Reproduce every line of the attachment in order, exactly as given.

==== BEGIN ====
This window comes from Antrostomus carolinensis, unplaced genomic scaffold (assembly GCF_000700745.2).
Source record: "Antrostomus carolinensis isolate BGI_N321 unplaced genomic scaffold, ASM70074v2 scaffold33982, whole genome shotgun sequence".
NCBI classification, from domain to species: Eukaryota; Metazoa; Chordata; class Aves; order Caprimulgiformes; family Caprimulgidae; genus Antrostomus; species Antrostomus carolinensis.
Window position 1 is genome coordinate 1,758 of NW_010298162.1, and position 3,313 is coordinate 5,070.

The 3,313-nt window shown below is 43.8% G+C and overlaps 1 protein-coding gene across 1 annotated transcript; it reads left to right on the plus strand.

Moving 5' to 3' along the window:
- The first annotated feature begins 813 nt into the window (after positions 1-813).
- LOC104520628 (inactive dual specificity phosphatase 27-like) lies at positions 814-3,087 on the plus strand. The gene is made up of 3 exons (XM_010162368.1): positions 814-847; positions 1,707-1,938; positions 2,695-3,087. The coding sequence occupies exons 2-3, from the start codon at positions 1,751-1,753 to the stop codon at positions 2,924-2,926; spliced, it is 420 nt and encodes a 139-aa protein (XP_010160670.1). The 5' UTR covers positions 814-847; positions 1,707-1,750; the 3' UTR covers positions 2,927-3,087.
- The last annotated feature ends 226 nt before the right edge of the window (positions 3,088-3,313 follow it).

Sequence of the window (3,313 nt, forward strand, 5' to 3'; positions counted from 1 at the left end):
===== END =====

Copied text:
This window comes from Antrostomus carolinensis, unplaced genomic scaffold (assembly GCF_000700745.2).
Source record: "Antrostomus carolinensis isolate BGI_N321 unplaced genomic scaffold, ASM70074v2 scaffold33982, whole genome shotgun sequence".
NCBI classification, from domain to species: Eukaryota; Metazoa; Chordata; class Aves; order Caprimulgiformes; family Caprimulgidae; genus Antrostomus; species Antrostomus carolinensis.
Window position 1 is genome coordinate 1,758 of NW_010298162.1, and position 3,313 is coordinate 5,070.

The 3,313-nt window shown below is 43.8% G+C and overlaps 1 protein-coding gene across 1 annotated transcript; it reads left to right on the plus strand.

Moving 5' to 3' along the window:
- The first annotated feature begins 813 nt into the window (after positions 1-813).
- LOC104520628 (inactive dual specificity phosphatase 27-like) lies at positions 814-3,087 on the plus strand. The gene is made up of 3 exons (XM_010162368.1): positions 814-847; positions 1,707-1,938; positions 2,695-3,087. The coding sequence occupies exons 2-3, from the start codon at positions 1,751-1,753 to the stop codon at positions 2,924-2,926; spliced, it is 420 nt and encodes a 139-aa protein (XP_010160670.1). The 5' UTR covers positions 814-847; positions 1,707-1,750; the 3' UTR covers positions 2,927-3,087.
- The last annotated feature ends 226 nt before the right edge of the window (positions 3,088-3,313 follow it).

Sequence of the window (3,313 nt, forward strand, 5' to 3'; positions counted from 1 at the left end):